To philosopher Daniel Dennet, ideas are what control our actions (similar to viruses that have no conscious control over our will, once again, a reassertion and defense of a certain passive relation of the will to ideas and to action in the world. The subject in Dennet’s world view is stripped of will and serves as automata. What his work on the evolution of consciousness indicates is that consciousness occurs as through a “natural evolution process,” and that ideas are similar and synonymous to our genes, out of our control, they infect mankind. To me this view resembles a reversion to nineteenth century positivism i.e. the same notions that founded the idea of a grand teleology to life, (offshoots of Darwinian evolution) to the rise and fall of civilizations, as in Spengler. Since we are all fighting for the narrative, the consciousness-evolutionist posit an anti narrative that brings their theory into a negative and passive relationship with the human world of autonomous action and will.

Dennet revises Cartesian cogito by positing a way of our understanding consciousness that operates as the a “Cartesian theater” – where there is no single source or receptacle for all phenomenal input into our consciousness and that consciousness functions similar to our genes (synonymous for ideas in the phenomenal world) and they lay the ground work for any and all interactions in the life-world. hence, all action are inherently chaotic and unpredictable. For instance, I heard Dennet speak at a bookstore that 9/11 was explainable only through this removed and passive way, that religion is a disease idea that imposed its grasp on humanity as a plague. .

The late work of Derrida on Levinas brought the idea of decision making into a more complex relation to others and into the discourse of continental philosophy which recognizes the discursive construction of the subject as continually shaped and affected by her relations to others. Derrida posited that will formation always contains a notion of, “the others decision in me.” This indicates that the surface of understanding the self formation can only transpire through a certain opacity. In other words, only when we are faced with “opacity of the other in me” do we find that recognition of our own self arises. The same opacity of the digital edifice of cyber reality also contains this bricolage, (a refracting and varied surface that emits flashes of material reality) to find one’s way to self realization – one is faced with an impenetrable density.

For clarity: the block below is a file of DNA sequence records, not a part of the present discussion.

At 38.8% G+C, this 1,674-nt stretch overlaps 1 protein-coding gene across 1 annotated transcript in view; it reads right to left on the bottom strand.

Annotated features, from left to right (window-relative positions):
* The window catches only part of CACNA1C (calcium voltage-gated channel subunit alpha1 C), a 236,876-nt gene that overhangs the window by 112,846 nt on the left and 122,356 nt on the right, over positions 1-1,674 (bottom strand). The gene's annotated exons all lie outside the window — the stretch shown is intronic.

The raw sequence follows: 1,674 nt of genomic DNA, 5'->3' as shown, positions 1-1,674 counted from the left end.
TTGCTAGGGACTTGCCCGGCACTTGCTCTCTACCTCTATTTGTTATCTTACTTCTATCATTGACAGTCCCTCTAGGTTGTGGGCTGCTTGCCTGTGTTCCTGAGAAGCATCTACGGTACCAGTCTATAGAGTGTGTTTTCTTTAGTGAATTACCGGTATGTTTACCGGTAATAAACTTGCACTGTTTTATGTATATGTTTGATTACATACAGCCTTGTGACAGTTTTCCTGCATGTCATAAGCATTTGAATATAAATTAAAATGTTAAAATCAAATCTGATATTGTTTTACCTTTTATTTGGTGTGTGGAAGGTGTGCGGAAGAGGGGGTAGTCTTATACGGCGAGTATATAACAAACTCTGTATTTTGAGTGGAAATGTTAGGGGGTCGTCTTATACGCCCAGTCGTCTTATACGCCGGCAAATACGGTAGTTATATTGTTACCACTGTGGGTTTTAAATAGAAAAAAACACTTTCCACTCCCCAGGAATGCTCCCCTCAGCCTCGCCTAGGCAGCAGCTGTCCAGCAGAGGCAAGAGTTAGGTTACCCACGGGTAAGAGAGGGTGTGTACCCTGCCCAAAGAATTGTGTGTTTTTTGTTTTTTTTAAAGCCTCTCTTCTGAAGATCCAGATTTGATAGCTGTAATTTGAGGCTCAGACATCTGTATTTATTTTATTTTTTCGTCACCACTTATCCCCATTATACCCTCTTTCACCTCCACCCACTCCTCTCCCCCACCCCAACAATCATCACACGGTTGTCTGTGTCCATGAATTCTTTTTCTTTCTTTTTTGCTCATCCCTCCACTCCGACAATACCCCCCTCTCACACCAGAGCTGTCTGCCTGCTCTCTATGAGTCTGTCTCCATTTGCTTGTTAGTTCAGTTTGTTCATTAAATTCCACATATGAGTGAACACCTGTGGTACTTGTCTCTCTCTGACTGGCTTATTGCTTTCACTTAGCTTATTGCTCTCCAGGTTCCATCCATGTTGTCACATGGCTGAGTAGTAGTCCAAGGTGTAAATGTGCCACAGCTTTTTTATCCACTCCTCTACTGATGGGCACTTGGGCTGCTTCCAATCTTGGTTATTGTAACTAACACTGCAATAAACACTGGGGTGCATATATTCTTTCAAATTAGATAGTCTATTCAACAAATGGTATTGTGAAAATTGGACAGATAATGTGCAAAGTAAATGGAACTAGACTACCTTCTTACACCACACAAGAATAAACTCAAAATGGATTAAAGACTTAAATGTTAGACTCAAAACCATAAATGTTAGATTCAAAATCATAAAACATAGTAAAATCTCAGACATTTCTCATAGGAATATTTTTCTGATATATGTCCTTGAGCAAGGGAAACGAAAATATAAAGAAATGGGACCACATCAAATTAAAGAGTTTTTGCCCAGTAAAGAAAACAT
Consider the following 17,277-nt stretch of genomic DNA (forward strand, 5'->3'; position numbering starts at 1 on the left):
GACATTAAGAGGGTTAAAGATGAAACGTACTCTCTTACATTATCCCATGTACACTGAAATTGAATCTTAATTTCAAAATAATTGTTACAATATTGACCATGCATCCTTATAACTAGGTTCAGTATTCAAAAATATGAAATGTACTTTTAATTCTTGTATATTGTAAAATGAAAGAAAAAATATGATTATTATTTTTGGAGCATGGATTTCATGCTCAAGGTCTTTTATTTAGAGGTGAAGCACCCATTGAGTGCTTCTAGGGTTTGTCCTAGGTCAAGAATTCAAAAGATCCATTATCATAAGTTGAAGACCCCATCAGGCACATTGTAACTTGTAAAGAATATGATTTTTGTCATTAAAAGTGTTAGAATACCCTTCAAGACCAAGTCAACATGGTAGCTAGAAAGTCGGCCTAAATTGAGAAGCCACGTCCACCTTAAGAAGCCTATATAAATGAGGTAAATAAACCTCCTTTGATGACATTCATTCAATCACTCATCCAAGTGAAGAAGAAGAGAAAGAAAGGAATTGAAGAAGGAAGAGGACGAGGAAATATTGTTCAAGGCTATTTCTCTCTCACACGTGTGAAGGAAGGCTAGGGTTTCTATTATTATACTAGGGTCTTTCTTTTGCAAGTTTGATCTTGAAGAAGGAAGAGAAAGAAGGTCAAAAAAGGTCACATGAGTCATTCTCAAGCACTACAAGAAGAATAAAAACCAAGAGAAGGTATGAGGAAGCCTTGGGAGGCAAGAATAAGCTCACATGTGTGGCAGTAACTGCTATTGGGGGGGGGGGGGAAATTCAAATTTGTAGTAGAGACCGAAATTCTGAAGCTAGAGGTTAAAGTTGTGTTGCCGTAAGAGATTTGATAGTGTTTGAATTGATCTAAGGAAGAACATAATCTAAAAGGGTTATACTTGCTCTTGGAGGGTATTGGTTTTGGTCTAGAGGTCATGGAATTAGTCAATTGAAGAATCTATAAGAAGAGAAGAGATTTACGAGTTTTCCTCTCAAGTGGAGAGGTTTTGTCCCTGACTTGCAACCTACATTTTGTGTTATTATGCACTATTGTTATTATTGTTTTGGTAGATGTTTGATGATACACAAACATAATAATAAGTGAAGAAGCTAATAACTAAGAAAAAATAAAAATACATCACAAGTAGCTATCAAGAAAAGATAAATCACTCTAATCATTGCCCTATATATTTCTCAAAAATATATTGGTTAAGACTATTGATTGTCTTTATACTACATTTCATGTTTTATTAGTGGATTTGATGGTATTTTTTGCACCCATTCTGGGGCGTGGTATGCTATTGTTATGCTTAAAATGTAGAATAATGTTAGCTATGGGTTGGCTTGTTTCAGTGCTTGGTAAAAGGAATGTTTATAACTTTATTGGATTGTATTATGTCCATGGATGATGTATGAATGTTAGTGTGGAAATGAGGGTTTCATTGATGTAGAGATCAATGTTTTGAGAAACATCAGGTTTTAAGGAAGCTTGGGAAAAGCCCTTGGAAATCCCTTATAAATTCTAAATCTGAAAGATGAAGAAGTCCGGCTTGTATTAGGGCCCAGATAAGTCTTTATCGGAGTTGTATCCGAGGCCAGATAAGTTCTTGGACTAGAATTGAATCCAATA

To Damasio, all consciousness is an emotional reaction. The subject emerges through the disturbance of the organism’s emotional homeostasis. The first basis of the “conscious you” is rooted in a feeling that arises as a representation of the nonconscious proto-self in the process of being modified within an account. There is an illusion at the same time, and the illusion is what brings in the “I,” as a narrator and autobiographical controller of one’s own story. In the cybernetic world, we are looking for what is already there to restore our essence. For instance, I am an agent narrator that precedes the grand narrative already set out in the dense bricolage of animate non material and material reality.

For the agent to be involved in the mapping of their own conscious experience of self-awareness/truth, “it” has to be included in the process that “it” is animating. This brings in Lacan’s famous notion of, “a signifier represents the signifier for another subject.” What I am is the pure One of an empty Self which remains the same One throughout the constant change of autobiographical narratives. The One is engendered by language: it is neither the Core Self nor the autobiographical Self, but what the core self is transubstantiated when it is transposed into language. This view of self formation, I am borrowing from Damasio, who links emotion as that which precedes “feeling” into the empty and pure subject. Ultimately, it is only through feelings that I become the full subject of lived self experience.

“I” language gives rise to a self-positing where the signifier is designated as the performer of action. All reasons which motivate me to act exert their causal power only in so far as I posit or accept them as reasons. To Lacan, the Freudian unconscious is the place where the subject is not aware of their own victimization. The subject of the unconscious is the point of empty self relating. Again, self-consciousness itself if radically unconscious.